Foucault articulated three relevant domains of any discourse, and though he does not elaborate on their overlap and distinction — the domains of validity, normativity, and actuality reflect decipherable distinctions in the discourse of the media. The first, validity, is formed “according to what criteria one may discuss the truth or falsehood of a proposition”; the second, normativity, is formed “according to what criteria one may exclude certain statements as being irrelevant to the discourse, or as inessential and marginal, or as non-scientific”; the third, actuality, is formed by “comprising acquired solutions, defining present problems, situating concepts and affirmations that have fallen into disuse.”113 The divisions of domains are general and cross in relations of dependence; normativity and actuality can only be achieved through the exclusion of statements and through the inclusion of others, which requires a criteria of both relevance and truth, and vice versa. The last example, for instance, of Israeli illegitimate territory, bears a concept (with a truth value determined by International Law) marked in the word “settlement” that is consciously falling into disuse, an act of exclusion which necessarily forms a domain of normativity in mass media discourse that did not previously exist in this instance. A concept and perspective are literally being eliminated from mainstream media texts and broadcasts and in turn from the consciousness of those who rely on the media for their perception of the world.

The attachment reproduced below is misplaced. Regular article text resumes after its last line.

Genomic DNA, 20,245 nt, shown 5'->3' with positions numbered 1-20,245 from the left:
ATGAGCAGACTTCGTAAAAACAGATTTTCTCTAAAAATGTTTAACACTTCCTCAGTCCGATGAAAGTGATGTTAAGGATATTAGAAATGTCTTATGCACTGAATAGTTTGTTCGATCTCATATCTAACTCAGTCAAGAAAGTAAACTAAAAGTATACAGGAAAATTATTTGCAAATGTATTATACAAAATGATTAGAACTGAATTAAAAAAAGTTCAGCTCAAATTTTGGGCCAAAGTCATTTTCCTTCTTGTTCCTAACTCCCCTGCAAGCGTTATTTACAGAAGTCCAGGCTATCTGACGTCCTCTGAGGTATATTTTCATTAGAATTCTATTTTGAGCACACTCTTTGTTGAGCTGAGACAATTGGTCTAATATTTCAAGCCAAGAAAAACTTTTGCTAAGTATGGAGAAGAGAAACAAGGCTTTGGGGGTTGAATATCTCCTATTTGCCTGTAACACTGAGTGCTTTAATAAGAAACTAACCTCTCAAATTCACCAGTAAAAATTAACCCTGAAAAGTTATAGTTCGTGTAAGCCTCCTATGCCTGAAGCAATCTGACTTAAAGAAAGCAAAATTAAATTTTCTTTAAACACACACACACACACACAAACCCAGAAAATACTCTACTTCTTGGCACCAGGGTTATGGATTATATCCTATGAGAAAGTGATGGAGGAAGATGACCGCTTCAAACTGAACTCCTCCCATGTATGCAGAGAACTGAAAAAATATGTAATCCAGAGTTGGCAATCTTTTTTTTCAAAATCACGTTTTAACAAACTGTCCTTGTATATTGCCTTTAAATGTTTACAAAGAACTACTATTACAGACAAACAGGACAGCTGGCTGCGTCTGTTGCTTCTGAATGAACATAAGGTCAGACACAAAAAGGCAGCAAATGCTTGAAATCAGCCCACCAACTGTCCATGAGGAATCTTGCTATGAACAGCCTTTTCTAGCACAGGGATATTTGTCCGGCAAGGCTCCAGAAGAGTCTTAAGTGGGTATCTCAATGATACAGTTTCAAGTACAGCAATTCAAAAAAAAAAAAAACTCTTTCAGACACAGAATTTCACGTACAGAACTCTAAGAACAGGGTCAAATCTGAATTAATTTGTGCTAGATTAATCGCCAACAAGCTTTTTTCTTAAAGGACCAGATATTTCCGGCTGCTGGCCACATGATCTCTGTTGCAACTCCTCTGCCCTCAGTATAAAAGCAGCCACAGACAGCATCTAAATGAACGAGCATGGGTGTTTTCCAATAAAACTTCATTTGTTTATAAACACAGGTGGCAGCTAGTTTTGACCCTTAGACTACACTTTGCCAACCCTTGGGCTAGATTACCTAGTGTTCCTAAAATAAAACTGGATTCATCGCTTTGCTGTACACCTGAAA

This is a classic example of the elimination of not only truth from a text, but the elimination of “plurality” from the media; the construction of a semantic “rule” where one did not previously exist limits the possibilities of discourse in articulating the meaning of an event. As a normative domain, mass media discourse has, and will continue to, exclude these very ideas, perspectives, critiques, and statements as either irrelevant, inessential, marginal, or even as self-evident foolery. This does not suggest at all that these statements are ignored, unrecognized, or even unknown to the power structures. In fact, a whole variety of multifaceted strategies anticipate, check, disempower, eliminate, and even subvert the subverters themselves.
The incorrigible fact that mass media has special political structures modifying, controlling, and, in multiple ways, wedding its discourse to its own — this fact, in conjunction with the essential condition of excluding statements (that deviate from, and oppose, the normative discourse) from its own discourse — suggests a certain distinction of mass media’s method of validation from the New Media’s; in short, the criteria by which mass media determines the truth or falsehood of a proposition is unique. To elaborate on this last point, I will analyze, particularly, the language of American mass media in response to the massacre in Mazar-i-Sharif, a moment in the Press of startling political defense, cover-up, and general quieting.